Author Topic: Algerian 5 Francs  (Read 1182 times)

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Offline Lori

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Algerian 5 Francs
« on: March 25, 2011, 10:36:49 AM »
KM#888a.1   5 Francs   Aluminum -Bronze ,31 mm
Struck for colonial use in Algeria
1938 -10.144.000  coins
1939 -10.144.000  coins
1940 -38.758.000  coins

Offline Figleaf

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Re: Algerian 5 Francs
« Reply #1 on: March 25, 2011, 03:28:45 PM »
Many coins have a multiple "nationality". The country where they were struck, the area where they were supposed to circulate and the area where they circulated. Sometimes, the three are the same, at other times all three are different. William Wood's coins were struck in England, meant to circulate in Ireland and circulated in the American colonies.

Cataloguers make a hotchpotch of the question. Wood's coins are listed in the US chapter of KM, UK sovereigns are listed under the country where they were struck, the Brussels-struck coins of William I can be found under te Netherlands.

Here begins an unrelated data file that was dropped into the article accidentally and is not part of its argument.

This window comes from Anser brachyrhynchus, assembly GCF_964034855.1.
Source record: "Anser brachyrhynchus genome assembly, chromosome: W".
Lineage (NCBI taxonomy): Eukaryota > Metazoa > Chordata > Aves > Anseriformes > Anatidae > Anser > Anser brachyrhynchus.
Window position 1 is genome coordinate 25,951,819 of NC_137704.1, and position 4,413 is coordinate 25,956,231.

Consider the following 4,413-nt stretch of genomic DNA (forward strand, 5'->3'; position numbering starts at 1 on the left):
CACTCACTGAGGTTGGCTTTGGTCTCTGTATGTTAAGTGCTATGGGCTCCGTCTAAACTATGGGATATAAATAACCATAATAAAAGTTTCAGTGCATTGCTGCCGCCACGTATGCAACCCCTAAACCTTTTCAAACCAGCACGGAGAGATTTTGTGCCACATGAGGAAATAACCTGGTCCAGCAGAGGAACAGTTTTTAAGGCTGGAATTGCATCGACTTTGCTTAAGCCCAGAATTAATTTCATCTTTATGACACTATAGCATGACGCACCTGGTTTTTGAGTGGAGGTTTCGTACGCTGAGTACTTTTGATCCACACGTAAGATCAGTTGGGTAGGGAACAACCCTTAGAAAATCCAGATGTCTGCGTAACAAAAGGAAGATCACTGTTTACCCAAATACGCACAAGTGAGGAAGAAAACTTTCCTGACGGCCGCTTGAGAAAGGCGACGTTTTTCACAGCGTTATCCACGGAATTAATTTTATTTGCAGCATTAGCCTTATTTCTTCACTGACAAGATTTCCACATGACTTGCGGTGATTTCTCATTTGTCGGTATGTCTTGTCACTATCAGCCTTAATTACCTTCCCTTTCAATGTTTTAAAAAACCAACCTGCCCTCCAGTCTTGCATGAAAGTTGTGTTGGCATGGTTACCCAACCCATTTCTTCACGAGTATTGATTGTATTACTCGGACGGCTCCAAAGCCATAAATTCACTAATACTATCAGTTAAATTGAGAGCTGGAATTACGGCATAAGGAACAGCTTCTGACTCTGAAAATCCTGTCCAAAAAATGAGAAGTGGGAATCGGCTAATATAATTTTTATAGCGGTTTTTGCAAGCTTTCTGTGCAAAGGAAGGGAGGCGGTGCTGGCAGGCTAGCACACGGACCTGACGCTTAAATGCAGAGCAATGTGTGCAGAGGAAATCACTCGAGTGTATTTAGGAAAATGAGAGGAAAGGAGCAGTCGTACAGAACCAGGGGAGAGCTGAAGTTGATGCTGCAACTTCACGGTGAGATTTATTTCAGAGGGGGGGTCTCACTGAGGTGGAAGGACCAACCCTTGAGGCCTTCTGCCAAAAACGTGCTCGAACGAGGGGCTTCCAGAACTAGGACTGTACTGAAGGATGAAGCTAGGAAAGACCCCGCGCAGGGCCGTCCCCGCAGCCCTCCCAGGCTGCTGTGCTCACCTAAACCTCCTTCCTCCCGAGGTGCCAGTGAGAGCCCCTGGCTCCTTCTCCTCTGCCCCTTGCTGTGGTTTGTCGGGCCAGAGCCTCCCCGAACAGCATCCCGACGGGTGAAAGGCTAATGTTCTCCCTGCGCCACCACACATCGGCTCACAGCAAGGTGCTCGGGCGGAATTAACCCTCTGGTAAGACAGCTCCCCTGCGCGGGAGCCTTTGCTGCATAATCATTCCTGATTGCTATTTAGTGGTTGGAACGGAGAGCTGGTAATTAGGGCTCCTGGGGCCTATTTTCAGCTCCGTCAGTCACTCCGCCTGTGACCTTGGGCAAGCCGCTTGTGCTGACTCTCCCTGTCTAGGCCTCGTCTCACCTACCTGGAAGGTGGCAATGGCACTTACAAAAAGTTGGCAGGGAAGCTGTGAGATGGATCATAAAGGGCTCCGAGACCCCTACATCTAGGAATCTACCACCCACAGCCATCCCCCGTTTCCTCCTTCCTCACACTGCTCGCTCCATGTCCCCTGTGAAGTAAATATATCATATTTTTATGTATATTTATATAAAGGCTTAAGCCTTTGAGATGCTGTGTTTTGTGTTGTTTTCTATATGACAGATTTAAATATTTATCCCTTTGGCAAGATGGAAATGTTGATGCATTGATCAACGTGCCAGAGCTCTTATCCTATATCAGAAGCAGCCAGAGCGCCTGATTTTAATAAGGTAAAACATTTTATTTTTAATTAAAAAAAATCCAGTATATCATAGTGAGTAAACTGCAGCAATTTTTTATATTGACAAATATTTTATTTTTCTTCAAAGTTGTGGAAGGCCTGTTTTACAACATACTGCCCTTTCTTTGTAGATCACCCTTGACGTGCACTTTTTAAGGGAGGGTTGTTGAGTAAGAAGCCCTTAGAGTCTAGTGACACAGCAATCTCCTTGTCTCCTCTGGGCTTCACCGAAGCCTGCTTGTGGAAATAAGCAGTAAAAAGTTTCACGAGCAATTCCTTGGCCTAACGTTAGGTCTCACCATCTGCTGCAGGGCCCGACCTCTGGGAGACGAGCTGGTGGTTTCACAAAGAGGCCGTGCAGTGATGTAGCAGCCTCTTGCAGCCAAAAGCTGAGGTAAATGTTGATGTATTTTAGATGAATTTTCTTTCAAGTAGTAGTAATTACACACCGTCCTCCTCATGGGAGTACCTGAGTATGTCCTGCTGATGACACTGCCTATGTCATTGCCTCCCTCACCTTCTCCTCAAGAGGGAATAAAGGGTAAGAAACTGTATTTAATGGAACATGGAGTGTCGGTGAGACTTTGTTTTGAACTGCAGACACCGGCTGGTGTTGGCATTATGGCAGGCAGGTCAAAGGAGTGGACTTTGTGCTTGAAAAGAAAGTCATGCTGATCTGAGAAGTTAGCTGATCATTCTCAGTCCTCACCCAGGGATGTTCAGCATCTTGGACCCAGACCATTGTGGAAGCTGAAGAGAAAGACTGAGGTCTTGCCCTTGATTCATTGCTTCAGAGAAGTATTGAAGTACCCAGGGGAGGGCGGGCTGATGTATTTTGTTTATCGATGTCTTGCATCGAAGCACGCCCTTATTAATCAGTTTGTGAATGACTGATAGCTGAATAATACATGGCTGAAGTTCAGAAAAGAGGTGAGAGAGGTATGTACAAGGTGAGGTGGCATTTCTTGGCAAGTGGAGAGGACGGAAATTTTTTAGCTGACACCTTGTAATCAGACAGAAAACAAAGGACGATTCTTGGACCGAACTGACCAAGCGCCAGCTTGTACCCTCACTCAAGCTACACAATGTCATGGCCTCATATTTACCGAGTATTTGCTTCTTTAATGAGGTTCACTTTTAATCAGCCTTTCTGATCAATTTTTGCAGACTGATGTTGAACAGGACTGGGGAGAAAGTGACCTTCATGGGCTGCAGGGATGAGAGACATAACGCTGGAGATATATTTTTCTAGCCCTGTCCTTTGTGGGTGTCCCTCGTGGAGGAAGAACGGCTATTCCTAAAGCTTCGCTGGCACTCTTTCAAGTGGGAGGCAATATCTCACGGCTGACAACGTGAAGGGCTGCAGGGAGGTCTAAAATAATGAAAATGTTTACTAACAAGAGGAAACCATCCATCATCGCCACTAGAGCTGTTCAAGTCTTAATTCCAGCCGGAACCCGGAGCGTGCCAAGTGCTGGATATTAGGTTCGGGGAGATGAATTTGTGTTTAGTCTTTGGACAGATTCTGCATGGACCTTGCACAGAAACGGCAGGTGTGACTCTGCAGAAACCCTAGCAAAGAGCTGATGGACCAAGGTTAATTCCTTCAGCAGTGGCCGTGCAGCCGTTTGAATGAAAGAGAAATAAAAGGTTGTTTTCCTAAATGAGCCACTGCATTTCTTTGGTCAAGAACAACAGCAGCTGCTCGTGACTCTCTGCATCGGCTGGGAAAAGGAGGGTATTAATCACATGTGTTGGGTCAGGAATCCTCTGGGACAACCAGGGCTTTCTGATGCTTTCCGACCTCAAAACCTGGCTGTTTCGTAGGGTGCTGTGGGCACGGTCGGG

These coins are another good example. At the time, homeland coins circulated in the French colonies. So, while the mintmark indicates that it was struck in France, KM says they were meant to circulate in Algeria, just as coins of other dates were meant to circulate in Africa. At the same time, "Le Franc" lists them as French coins (the 5 france 1952 is footnoted "pièces destinées à l'Algérie.)

If we believe that this type was circulating only in the colonies, we must also be prepared to believe that no 5 Franc coins were struck for France in the second world war (except for a non-issued type with Pétain), while coins of other denominations continued to be struck in large quantities during that period. Another twist is that there were 1 Franc pieces made in Algeria with the date 1943 and the Paris mint mark. With the Mediterranean contested in 1943, it doesn't seem to make sense to make 1 Francs in Algeria and 5 Francs in Paris, for shipping to Algeria.

I am not in a position to do original research in France, but from what I can observe, it is far from certain that these pieces were meant only for Algeria, let alone that they did not circulate in metropolitan France.

An unidentified coin is a piece of metal. An identified coin is a piece of history.